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Daniel J. Graeber

Daniel J. Graeber

Daniel Graeber is a writer and political analyst based in Michigan. His work on matters related to the geopolitical aspects of the global energy sector,…

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For Frac(k)'s Sake!

For Frac(k)'s Sake!

With all respect for fans of “Battlestar Galactica,” the folks at Merriam-Webster have listed the word spelled "fracking" as the method for extracting oil and natural gas from the ground.

Alongside such popular social media words as "selfie" and "unfriend" – no, Twitter, we're not ready to formally adopt "#" as a word – comes "fracking" with a "k."

Frack, as a verb, means to force water, sand and chemical fluids into a layer of subterranean rock to crack it open and extract escaping oil or natural gas.

“Fracking” is shorthand for hydraulic fracturing, the actual drilling process used to coax oil and gas out of shale, says the latest edition of the Merriam-Webster dictionary.

Because that spelling is so close to the spelling of a well-known profanity, people in the shale industry were against it. Opponents of fracking have gleefully seized on the word it to express their feelings; there’s even a website called, www.nofrackingway.us

The industry tried spelling it with a double "c," but that would make it sound like “frassing” to some. Or maybe a single "c," but isn't that “frace-ing?”

The latest edition of the Associated Press Stylebook -- which tells news organizations not only how to punctuate a headline, but spends a good two pages just on the apostrophe (sorry, semicolon) -- says it’s “fracking” presumably because it's easier to say it right – like “tracking” or “packing.”

The debate over how to wrap your tongue around the latest energy issue extends even into the shale plays themselves. Does the Bakken reserve area in North Dakota sound more like “bawkin?” Or maybe “back-in?” A case could even be made for “bacon,” as in the great Bacon oil play.

It's actually “bah-ken,” which rhymes with the 80's hair-metal band Dokken. Or for the younger crowd, it sounds like rockin', which, one could argue, makes more sense given the nature of the subterranean layers of, well, rock, involved.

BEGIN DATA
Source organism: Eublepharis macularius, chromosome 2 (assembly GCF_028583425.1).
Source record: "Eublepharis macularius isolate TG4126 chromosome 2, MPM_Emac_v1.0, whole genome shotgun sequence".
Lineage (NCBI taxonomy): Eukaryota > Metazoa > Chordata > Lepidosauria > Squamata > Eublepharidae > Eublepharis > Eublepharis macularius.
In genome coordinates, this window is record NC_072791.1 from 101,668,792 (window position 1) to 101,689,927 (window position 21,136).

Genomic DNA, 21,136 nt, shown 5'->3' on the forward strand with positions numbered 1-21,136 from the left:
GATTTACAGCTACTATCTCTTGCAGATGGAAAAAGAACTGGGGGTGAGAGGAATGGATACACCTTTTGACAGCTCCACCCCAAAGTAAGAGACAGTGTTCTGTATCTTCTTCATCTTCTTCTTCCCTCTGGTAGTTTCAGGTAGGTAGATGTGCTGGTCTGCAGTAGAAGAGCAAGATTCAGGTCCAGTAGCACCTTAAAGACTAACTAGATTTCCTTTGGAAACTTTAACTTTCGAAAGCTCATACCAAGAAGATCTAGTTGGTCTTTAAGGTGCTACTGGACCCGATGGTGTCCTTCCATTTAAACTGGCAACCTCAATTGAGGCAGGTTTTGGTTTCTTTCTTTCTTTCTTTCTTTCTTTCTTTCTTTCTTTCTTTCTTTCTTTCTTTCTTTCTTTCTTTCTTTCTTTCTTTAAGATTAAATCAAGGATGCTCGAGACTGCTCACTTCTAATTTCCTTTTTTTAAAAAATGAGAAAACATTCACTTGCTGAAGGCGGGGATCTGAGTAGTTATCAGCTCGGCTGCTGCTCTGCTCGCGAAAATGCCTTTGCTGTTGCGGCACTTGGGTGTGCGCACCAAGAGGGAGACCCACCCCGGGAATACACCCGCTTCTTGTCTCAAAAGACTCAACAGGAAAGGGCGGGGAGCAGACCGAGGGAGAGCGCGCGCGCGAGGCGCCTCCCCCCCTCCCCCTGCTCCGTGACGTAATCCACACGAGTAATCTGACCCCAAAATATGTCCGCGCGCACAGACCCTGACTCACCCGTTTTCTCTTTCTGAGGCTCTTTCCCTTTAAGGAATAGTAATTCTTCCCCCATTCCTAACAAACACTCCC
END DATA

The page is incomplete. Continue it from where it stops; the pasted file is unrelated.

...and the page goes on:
Related Article: Fracking In Southern England Becoming Political Headache For Tories

Fracking, the process, is as controversial as the spelling itself. Opponents say it's an environmental threat because methane gas escaping from wells contributes to global warming and chemicals used in the process have been identified as groundwater pollutants.

Fracking (with a "k") is a "violent process," says the Sierra Club.

Proponents say it's the greatest and safest thing since market capitalism. Fracking, says the American Petroleum Institute (API) -- and this was before Merriam-Webster's entry, mind you --  means "jobs, jobs, jobs."

Would that make it a noun?

So, it seems at the end of the day that Battlestar Gallactica lost out, at least when it comes to fracking (with a "k"). Perhaps, then, all is still right in a world when the folks at Sierra Club can still say fracking is fraking dangerous and API can reply they don't really know what the frak they're talking about anyhow.

And, please, all fraking fracking jokes are welcome in the comments section below.

By Daniel J. Graeber of Oilprice.com




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  • Elspeth DiFurio on May 29 2014 said:
    You can add to this that the original middle German meaning of the word frack was greed, not the best sort of PR for the petroleum industry.

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